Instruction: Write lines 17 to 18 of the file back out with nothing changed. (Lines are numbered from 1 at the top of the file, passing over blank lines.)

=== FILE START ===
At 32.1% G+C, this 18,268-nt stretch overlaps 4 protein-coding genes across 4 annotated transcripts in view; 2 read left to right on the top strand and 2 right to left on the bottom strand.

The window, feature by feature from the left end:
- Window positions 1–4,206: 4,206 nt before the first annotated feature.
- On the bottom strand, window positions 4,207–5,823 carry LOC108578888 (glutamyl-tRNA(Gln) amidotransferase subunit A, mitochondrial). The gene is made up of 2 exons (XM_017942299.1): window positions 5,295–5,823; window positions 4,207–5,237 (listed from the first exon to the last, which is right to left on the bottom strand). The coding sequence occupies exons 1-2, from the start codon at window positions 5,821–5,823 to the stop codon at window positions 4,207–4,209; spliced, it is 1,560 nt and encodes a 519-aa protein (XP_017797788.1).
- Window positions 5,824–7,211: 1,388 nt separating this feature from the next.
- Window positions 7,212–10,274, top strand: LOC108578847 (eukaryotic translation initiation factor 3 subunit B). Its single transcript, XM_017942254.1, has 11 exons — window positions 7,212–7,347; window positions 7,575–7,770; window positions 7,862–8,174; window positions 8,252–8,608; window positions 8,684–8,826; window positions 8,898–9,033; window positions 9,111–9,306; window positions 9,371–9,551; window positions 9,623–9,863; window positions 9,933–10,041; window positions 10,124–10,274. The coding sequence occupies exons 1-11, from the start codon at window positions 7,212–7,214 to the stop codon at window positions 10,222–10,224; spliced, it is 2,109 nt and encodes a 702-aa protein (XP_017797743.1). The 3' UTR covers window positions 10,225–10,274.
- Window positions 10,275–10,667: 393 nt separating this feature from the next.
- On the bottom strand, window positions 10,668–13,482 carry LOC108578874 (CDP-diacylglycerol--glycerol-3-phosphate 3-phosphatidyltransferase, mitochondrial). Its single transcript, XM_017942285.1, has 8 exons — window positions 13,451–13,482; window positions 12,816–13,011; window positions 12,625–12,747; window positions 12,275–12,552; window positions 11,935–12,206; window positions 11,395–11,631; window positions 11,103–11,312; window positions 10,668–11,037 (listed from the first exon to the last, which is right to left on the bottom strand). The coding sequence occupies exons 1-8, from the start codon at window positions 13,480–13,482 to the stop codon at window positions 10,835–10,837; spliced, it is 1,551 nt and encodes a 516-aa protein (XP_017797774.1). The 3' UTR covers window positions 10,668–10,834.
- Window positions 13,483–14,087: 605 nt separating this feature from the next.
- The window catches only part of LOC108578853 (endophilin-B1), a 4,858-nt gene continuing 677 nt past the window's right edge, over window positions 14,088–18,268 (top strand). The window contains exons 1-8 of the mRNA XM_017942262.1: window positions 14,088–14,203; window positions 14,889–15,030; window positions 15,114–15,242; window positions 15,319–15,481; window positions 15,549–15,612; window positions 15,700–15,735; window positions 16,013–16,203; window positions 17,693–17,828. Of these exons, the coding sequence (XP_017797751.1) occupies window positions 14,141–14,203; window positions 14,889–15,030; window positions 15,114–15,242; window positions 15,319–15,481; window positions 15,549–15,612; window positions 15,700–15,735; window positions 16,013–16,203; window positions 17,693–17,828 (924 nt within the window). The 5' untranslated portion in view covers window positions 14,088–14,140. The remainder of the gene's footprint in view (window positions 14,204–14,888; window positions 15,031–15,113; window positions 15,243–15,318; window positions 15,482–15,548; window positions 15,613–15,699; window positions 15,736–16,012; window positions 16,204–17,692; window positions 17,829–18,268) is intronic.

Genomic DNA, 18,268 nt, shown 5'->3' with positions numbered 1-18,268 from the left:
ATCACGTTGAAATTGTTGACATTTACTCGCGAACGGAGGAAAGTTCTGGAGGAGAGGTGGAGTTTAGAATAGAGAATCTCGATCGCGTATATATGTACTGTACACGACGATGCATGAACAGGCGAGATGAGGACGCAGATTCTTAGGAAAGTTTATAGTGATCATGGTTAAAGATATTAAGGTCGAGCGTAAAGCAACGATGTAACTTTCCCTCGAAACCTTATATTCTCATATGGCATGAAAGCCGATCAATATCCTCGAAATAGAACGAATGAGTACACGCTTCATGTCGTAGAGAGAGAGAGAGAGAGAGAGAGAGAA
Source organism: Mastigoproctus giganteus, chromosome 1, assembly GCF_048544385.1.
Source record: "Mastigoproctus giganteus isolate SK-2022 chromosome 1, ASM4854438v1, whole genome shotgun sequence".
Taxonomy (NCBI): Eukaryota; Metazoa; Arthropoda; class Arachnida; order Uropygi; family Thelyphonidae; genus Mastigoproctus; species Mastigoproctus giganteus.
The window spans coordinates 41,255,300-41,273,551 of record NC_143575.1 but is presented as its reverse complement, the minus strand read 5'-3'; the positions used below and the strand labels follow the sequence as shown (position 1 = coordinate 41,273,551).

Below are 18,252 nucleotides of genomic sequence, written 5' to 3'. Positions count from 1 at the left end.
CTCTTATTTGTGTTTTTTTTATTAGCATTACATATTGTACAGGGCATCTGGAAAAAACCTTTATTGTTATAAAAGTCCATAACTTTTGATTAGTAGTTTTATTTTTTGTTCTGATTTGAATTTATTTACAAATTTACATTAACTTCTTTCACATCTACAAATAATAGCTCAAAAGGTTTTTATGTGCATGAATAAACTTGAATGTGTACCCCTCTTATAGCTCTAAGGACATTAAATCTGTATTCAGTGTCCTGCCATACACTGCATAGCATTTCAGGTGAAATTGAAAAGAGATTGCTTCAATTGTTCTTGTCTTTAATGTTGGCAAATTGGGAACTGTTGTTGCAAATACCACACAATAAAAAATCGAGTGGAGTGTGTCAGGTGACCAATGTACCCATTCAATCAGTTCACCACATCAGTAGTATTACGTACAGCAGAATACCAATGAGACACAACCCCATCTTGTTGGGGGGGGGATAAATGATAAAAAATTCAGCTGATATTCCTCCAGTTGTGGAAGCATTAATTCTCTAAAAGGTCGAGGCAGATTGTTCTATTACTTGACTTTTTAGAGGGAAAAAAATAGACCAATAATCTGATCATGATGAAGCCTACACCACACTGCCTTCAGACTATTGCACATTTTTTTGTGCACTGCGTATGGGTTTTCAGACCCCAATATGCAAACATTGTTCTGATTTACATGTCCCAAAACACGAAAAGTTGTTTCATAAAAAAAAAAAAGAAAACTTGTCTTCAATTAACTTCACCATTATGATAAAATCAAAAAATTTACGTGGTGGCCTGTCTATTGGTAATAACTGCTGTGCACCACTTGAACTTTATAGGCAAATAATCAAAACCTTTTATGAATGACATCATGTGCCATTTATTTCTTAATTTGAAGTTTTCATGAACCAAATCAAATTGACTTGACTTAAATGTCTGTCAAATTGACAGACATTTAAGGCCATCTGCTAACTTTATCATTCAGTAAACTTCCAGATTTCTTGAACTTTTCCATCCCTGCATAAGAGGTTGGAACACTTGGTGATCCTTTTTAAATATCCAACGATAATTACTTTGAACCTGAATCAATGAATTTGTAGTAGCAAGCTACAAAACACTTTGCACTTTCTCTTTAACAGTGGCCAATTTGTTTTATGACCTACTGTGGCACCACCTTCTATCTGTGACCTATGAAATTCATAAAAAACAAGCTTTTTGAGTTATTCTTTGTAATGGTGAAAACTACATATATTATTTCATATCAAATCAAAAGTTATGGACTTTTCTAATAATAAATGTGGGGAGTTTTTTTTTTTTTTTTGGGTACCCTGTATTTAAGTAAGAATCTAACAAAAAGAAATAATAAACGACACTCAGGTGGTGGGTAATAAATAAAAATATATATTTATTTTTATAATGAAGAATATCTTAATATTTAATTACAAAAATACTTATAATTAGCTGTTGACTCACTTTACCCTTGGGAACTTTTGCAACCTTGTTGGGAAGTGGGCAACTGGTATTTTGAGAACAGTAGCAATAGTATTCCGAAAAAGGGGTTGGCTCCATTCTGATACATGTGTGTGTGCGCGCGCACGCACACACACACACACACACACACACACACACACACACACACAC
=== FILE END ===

Below are 18,252 nucleotides of genomic sequence, written 5' to 3'. Positions count from 1 at the left end.
CTCTTATTTGTGTTTTTTTTATTAGCATTACATATTGTACAGGGCATCTGGAAAAAACCTTTATTGTTATAAAAGTCCATAACTTTTGATTAGTAGTTTTATTTTTTGTTCTGATTTGAATTTATTTACAAATTTACATTAACTTCTTTCACATCTACAAATAATAGCTCAAAAGGTTTTTATGTGCATGAATAAACTTGAATGTGTACCCCTCTTATAGCTCTAAGGACATTAAATCTGTATTCAGTGTCCTGCCATACACTGCATAGCATTTCAGGTGAAATTGAAAAGAGATTGCTTCAATTGTTCTTGTCTTTAATGTTGGCAAATTGGGAACTGTTGTTGCAAATACCACACAATAAAAAATCGAGTGGAGTGTGTCAGGTGACCAATGTACCCATTCAATCAGTTCACCACATCAGTAGTATTACGTACAGCAGAATACCAATGAGACACAACCCCATCTTGTTGGGGGGGGGATAAATGATAAAAAATTCAGCTGATATTCCTCCAGTTGTGGAAGCATTAATTCTCTAAAAGGTCGAGGCAGATTGTTCTATTACTTGACTTTTTAGAGGGAAAAAAATAGACCAATAATCTGATCATGATGAAGCCTACACCACACTGCCTTCAGACTATTGCACATTTTTTTGTGCACTGCGTATGGGTTTTCAGACCCCAATATGCAAACATTGTTCTGATTTACATGTCCCAAAACACGAAAAGTTGTTTCATAAAAAAAAAAAAGAAAACTTGTCTTCAATTAACTTCACCATTATGATAAAATCAAAAAATTTACGTGGTGGCCTGTCTATTGGTAATAACTGCTGTGCACCACTTGAACTTTATAGGCAAATAATCAAAACCTTTTATGAATGACATCATGTGCCATTTATTTCTTAATTTGAAGTTTTCATGAACCAAATCAAATTGACTTGACTTAAATGTCTGTCAAATTGACAGACATTTAAGGCCATCTGCTAACTTTATCATTCAGTAAACTTCCAGATTTCTTGAACTTTTCCATCCCTGCATAAGAGGTTGGAACACTTGGTGATCCTTTTTAAATATCCAACGATAATTACTTTGAACCTGAATCAATGAATTTGTAGTAGCAAGCTACAAAACACTTTGCACTTTCTCTTTAACAGTGGCCAATTTGTTTTATGACCTACTGTGGCACCACCTTCTATCTGTGACCTATGAAATTCATAAAAAACAAGCTTTTTGAGTTATTCTTTGTAATGGTGAAAACTACATATATTATTTCATATCAAATCAAAAGTTATGGACTTTTCTAATAATAAATGTGGGGAGTTTTTTTTTTTTTTTTGGGTACCCTGTATTTAAGTAAGAATCTAACAAAAAGAAATAATAAACGACACTCAGGTGGTGGGTAATAAATAAAAATATATATTTATTTTTATAATGAAGAATATCTTAATATTTAATTACAAAAATACTTATAATTAGCTGTTGACTCACTTTACCCTTGGGAACTTTTGCAACCTTGTTGGGAAGTGGGCAACTGGTATTTTGAGAACAGTAGCAATAGTATTCCGAAAAAGGGGTTGGCTCCATTCTGATACATGTGTGTGTGCGCGCGCACGCACACACACACACACACACACACACACACACACACACACACAC